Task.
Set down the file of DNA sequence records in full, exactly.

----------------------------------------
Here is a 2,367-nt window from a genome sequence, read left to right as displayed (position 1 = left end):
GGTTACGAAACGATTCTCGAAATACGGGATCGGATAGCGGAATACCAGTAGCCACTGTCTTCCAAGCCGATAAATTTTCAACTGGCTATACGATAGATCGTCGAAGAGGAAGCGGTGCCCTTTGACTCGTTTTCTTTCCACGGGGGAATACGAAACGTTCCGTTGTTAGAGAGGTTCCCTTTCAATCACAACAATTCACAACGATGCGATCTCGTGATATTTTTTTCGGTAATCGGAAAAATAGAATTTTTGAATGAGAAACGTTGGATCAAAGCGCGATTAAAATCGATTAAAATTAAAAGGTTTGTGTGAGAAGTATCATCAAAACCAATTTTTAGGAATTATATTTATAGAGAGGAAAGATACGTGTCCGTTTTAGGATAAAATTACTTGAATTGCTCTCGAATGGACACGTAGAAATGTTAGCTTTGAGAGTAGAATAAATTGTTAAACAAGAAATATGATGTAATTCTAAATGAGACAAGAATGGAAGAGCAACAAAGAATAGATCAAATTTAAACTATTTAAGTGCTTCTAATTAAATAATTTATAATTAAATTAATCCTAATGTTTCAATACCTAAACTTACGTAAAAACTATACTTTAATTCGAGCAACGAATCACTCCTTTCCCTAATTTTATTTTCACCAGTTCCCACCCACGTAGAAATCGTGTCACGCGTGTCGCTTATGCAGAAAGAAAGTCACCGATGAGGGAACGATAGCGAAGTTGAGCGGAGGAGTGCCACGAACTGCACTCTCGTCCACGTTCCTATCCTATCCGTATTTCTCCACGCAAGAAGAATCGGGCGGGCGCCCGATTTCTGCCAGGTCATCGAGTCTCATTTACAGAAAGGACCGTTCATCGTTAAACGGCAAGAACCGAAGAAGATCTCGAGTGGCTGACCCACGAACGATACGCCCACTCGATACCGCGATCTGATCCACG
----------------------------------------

Here is a 2,367-nt window from a genome sequence, read left to right as displayed (position 1 = left end):
GGTTACGAAACGATTCTCGAAATACGGGATCGGATAGCGGAATACCAGTAGCCACTGTCTTCCAAGCCGATAAATTTTCAACTGGCTATACGATAGATCGTCGAAGAGGAAGCGGTGCCCTTTGACTCGTTTTCTTTCCACGGGGGAATACGAAACGTTCCGTTGTTAGAGAGGTTCCCTTTCAATCACAACAATTCACAACGATGCGATCTCGTGATATTTTTTTCGGTAATCGGAAAAATAGAATTTTTGAATGAGAAACGTTGGATCAAAGCGCGATTAAAATCGATTAAAATTAAAAGGTTTGTGTGAGAAGTATCATCAAAACCAATTTTTAGGAATTATATTTATAGAGAGGAAAGATACGTGTCCGTTTTAGGATAAAATTACTTGAATTGCTCTCGAATGGACACGTAGAAATGTTAGCTTTGAGAGTAGAATAAATTGTTAAACAAGAAATATGATGTAATTCTAAATGAGACAAGAATGGAAGAGCAACAAAGAATAGATCAAATTTAAACTATTTAAGTGCTTCTAATTAAATAATTTATAATTAAATTAATCCTAATGTTTCAATACCTAAACTTACGTAAAAACTATACTTTAATTCGAGCAACGAATCACTCCTTTCCCTAATTTTATTTTCACCAGTTCCCACCCACGTAGAAATCGTGTCACGCGTGTCGCTTATGCAGAAAGAAAGTCACCGATGAGGGAACGATAGCGAAGTTGAGCGGAGGAGTGCCACGAACTGCACTCTCGTCCACGTTCCTATCCTATCCGTATTTCTCCACGCAAGAAGAATCGGGCGGGCGCCCGATTTCTGCCAGGTCATCGAGTCTCATTTACAGAAAGGACCGTTCATCGTTAAACGGCAAGAACCGAAGAAGATCTCGAGTGGCTGACCCACGAACGATACGCCCACTCGATACCGCGATCTGATCCACG